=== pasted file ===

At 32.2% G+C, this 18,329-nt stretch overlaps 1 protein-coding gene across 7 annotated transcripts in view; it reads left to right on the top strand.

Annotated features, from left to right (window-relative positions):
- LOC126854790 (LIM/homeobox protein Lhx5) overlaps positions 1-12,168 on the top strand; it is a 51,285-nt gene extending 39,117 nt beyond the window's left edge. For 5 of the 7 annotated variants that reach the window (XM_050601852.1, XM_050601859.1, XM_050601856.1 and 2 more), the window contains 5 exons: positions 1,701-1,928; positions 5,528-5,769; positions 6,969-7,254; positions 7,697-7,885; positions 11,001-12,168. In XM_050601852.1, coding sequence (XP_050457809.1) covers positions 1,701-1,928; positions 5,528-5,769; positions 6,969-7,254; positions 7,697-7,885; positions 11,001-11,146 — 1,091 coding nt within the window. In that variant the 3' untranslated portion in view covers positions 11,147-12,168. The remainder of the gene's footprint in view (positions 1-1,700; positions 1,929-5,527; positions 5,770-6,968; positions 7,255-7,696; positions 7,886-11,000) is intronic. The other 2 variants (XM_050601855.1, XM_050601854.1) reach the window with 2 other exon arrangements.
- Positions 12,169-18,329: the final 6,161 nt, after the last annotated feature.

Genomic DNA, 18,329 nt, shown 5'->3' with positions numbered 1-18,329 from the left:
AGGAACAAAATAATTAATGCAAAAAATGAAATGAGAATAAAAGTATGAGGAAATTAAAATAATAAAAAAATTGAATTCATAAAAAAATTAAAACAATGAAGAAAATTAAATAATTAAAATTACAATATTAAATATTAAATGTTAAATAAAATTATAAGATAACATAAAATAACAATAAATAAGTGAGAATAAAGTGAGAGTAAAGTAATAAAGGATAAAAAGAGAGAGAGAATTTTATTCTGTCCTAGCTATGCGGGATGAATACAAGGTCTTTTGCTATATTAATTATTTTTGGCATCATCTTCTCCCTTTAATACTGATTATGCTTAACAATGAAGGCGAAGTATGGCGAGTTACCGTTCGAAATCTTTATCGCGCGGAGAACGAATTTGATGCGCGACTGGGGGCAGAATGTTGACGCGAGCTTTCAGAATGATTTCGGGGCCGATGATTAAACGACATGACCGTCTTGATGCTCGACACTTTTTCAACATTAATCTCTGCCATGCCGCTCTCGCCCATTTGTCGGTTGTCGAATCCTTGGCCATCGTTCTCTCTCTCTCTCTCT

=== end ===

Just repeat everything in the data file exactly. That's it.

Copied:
At 32.2% G+C, this 18,329-nt stretch overlaps 1 protein-coding gene across 7 annotated transcripts in view; it reads left to right on the top strand.

Annotated features, from left to right (window-relative positions):
- LOC126854790 (LIM/homeobox protein Lhx5) overlaps positions 1-12,168 on the top strand; it is a 51,285-nt gene extending 39,117 nt beyond the window's left edge. For 5 of the 7 annotated variants that reach the window (XM_050601852.1, XM_050601859.1, XM_050601856.1 and 2 more), the window contains 5 exons: positions 1,701-1,928; positions 5,528-5,769; positions 6,969-7,254; positions 7,697-7,885; positions 11,001-12,168. In XM_050601852.1, coding sequence (XP_050457809.1) covers positions 1,701-1,928; positions 5,528-5,769; positions 6,969-7,254; positions 7,697-7,885; positions 11,001-11,146 — 1,091 coding nt within the window. In that variant the 3' untranslated portion in view covers positions 11,147-12,168. The remainder of the gene's footprint in view (positions 1-1,700; positions 1,929-5,527; positions 5,770-6,968; positions 7,255-7,696; positions 7,886-11,000) is intronic. The other 2 variants (XM_050601855.1, XM_050601854.1) reach the window with 2 other exon arrangements.
- Positions 12,169-18,329: the final 6,161 nt, after the last annotated feature.

Genomic DNA, 18,329 nt, shown 5'->3' with positions numbered 1-18,329 from the left:
AGGAACAAAATAATTAATGCAAAAAATGAAATGAGAATAAAAGTATGAGGAAATTAAAATAATAAAAAAATTGAATTCATAAAAAAATTAAAACAATGAAGAAAATTAAATAATTAAAATTACAATATTAAATATTAAATGTTAAATAAAATTATAAGATAACATAAAATAACAATAAATAAGTGAGAATAAAGTGAGAGTAAAGTAATAAAGGATAAAAAGAGAGAGAGAATTTTATTCTGTCCTAGCTATGCGGGATGAATACAAGGTCTTTTGCTATATTAATTATTTTTGGCATCATCTTCTCCCTTTAATACTGATTATGCTTAACAATGAAGGCGAAGTATGGCGAGTTACCGTTCGAAATCTTTATCGCGCGGAGAACGAATTTGATGCGCGACTGGGGGCAGAATGTTGACGCGAGCTTTCAGAATGATTTCGGGGCCGATGATTAAACGACATGACCGTCTTGATGCTCGACACTTTTTCAACATTAATCTCTGCCATGCCGCTCTCGCCCATTTGTCGGTTGTCGAATCCTTGGCCATCGTTCTCTCTCTCTCTCTCT